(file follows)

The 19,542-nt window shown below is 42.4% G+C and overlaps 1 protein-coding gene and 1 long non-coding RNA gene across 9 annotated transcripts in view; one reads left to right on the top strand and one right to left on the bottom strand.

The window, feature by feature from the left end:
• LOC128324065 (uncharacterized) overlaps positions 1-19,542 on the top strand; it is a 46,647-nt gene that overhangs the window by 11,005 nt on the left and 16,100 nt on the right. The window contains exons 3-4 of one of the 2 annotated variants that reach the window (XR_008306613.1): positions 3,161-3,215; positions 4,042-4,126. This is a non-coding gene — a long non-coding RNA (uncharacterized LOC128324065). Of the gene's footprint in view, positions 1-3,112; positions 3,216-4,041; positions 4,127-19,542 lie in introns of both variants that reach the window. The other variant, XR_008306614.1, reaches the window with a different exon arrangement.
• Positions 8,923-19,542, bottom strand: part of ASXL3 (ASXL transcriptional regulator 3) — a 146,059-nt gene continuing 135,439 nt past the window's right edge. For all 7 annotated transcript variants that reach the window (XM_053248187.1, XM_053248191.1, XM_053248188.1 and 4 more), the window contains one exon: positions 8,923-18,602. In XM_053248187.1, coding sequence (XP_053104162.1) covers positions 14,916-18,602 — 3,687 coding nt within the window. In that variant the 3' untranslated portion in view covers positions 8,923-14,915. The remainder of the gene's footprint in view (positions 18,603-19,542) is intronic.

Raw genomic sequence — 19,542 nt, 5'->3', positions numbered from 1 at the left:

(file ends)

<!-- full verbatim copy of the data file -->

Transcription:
The 19,542-nt window shown below is 42.4% G+C and overlaps 1 protein-coding gene and 1 long non-coding RNA gene across 9 annotated transcripts in view; one reads left to right on the top strand and one right to left on the bottom strand.

The window, feature by feature from the left end:
• LOC128324065 (uncharacterized) overlaps positions 1-19,542 on the top strand; it is a 46,647-nt gene that overhangs the window by 11,005 nt on the left and 16,100 nt on the right. The window contains exons 3-4 of one of the 2 annotated variants that reach the window (XR_008306613.1): positions 3,161-3,215; positions 4,042-4,126. This is a non-coding gene — a long non-coding RNA (uncharacterized LOC128324065). Of the gene's footprint in view, positions 1-3,112; positions 3,216-4,041; positions 4,127-19,542 lie in introns of both variants that reach the window. The other variant, XR_008306614.1, reaches the window with a different exon arrangement.
• Positions 8,923-19,542, bottom strand: part of ASXL3 (ASXL transcriptional regulator 3) — a 146,059-nt gene continuing 135,439 nt past the window's right edge. For all 7 annotated transcript variants that reach the window (XM_053248187.1, XM_053248191.1, XM_053248188.1 and 4 more), the window contains one exon: positions 8,923-18,602. In XM_053248187.1, coding sequence (XP_053104162.1) covers positions 14,916-18,602 — 3,687 coding nt within the window. In that variant the 3' untranslated portion in view covers positions 8,923-14,915. The remainder of the gene's footprint in view (positions 18,603-19,542) is intronic.

Raw genomic sequence — 19,542 nt, 5'->3', positions numbered from 1 at the left: